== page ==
• Matt Suprunowicz

How to Spray for Pests


How can we curtail pest populations ?


 

This Lesson Plan is part the Gardening Module of SustainEd Farms' virtual programming.

Background

While living surroundings -- like trees, flowers, and beneficial insects -- are best viewed as helpful partners of the gardener or farmer, nature can also supply unhelpful guests: pests. Pests are insects or other animals that cause some sort of damage to a crop, which can be devastating to anyone that grows food as yields are stunted and plants die. Luckily, there are several ways to help control pests with various practices. Cultural pest controls encompass the practices employed by the farmer or gardener to indirectly deter the establishment of pest populations, such as rotating crops of the same family between different plots from year to year, which creates different environmental conditions that inhibit the continuous establishment of the same pests. Using barriers between the environment and crops, such as row cover, are forms of physical pest control. Biological controls, such as predatory insects, cause direct dieback of pests by killing off populations through natural ecological relationships. Finally, when growers are unable to control pests through the use of cultural, physical, and biological deterrents, many resort to chemical agents to stave off harmful insects. Though the use of pesticides can have negative downwind effects on the environment, there are some substances that can be used that have light or negligent effects on natural surroundings, such as using organic soap. In this lesson, we explore how to use a soapy water solution to keep pest populations in check.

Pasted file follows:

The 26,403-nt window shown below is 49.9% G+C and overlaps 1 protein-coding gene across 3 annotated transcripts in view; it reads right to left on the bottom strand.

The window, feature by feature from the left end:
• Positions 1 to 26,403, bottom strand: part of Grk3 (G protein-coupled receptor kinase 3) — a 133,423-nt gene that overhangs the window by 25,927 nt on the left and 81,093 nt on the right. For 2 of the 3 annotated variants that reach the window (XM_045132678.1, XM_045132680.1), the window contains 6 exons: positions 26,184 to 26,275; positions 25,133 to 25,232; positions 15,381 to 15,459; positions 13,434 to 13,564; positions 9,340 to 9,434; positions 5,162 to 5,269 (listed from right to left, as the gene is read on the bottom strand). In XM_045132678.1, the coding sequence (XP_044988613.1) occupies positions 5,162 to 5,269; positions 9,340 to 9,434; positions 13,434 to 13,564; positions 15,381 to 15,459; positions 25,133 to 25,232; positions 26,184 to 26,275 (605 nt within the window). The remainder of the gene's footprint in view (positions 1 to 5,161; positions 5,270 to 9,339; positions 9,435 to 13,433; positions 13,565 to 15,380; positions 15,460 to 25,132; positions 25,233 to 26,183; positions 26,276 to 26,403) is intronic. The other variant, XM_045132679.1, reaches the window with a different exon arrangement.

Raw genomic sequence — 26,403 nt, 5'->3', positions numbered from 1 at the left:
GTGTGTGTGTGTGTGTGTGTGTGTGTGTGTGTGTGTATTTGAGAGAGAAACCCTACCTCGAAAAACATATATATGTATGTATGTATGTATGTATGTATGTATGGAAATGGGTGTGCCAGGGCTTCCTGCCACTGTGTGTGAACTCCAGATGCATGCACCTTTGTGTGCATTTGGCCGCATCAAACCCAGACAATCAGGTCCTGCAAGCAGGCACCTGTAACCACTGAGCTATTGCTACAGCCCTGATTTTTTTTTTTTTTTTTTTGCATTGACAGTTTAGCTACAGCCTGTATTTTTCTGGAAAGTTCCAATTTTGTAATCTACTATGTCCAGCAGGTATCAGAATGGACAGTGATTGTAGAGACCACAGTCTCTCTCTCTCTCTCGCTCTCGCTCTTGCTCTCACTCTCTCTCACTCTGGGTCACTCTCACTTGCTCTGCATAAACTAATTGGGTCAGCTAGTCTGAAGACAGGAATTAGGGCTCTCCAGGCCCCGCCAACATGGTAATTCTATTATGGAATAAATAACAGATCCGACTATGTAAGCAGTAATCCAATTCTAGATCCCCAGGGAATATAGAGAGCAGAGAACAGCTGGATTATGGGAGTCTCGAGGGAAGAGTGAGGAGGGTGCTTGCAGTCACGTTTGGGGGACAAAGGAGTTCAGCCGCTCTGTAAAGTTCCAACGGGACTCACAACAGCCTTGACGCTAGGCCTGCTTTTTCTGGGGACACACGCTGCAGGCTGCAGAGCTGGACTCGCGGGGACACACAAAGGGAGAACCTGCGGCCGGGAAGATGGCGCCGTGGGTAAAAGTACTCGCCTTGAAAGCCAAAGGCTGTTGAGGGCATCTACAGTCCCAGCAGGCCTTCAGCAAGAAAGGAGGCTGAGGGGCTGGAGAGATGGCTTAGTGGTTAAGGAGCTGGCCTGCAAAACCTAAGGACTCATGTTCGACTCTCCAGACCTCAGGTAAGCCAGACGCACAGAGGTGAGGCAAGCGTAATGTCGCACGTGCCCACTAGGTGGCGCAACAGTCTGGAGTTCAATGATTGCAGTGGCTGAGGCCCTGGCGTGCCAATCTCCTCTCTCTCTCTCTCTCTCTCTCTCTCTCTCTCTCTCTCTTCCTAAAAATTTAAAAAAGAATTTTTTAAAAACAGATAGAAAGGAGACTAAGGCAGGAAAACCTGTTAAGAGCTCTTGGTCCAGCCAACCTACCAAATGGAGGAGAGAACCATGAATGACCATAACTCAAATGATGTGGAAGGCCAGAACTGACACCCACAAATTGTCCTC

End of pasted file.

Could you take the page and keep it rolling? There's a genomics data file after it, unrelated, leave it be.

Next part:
Learning Objectives

Students will be able to...

  • Understand the categories and hierarchy of use of pest control methods

  • Employ the use of soapy-water to help combat common pests

Academic Vocabulary

foliar /ˈfōlēər/ adjective. - having to do with the leaves of a plant


Directions

1. Gather your materials. You will need the following supplies:


spray bottle · organic soap · water


2. Watch the following YouTube video to see a how-to demonstration. Then, follow along with the remainder of the lesson by reading the steps below.


3. The first step of controlling pests is identifying whether or not a certain insect is a pest. The clearest sign of a pest infestation is the appearance of holes in plant leaves. After finding plants with signs of damage, see if it is possible to identify any insect that is causing the damage. Ask yourself:

  1. What do they look like? Do you recognize this insect to be a pest, or a beneficial insect?

  2. Do they seem to be causing damage by eating the plant, or are they eating other insects?

  3. Are they on the leaves, the fruits, or on the branches or stem of the plant?

If it is clear that this insect is a pest that is causing damage to your plants, consider using pest control methods. If cultural, physical, and biological controls have already been exhausted, consider using soapy water as a chemical control, and follow along below.


4. Fill a spray bottle (standard is 1 quart) with 1 - 2 tablespoons of organic soap and water. Shake the bottle to mix.


5. Apply the soapy water mixture as a foliar spray, targeting leaves that are inhabited by the pest. Use as many sprays as needed in order to cover the infected area of the plant. The soap mixture will help break down the waxy outer body coating of the unwanted pest. If applied early enough, you can halt the growth of pest populations, and save your plants!


Additional Resources:

Download the PDF version of this lesson plan:

How to Spray for Pests
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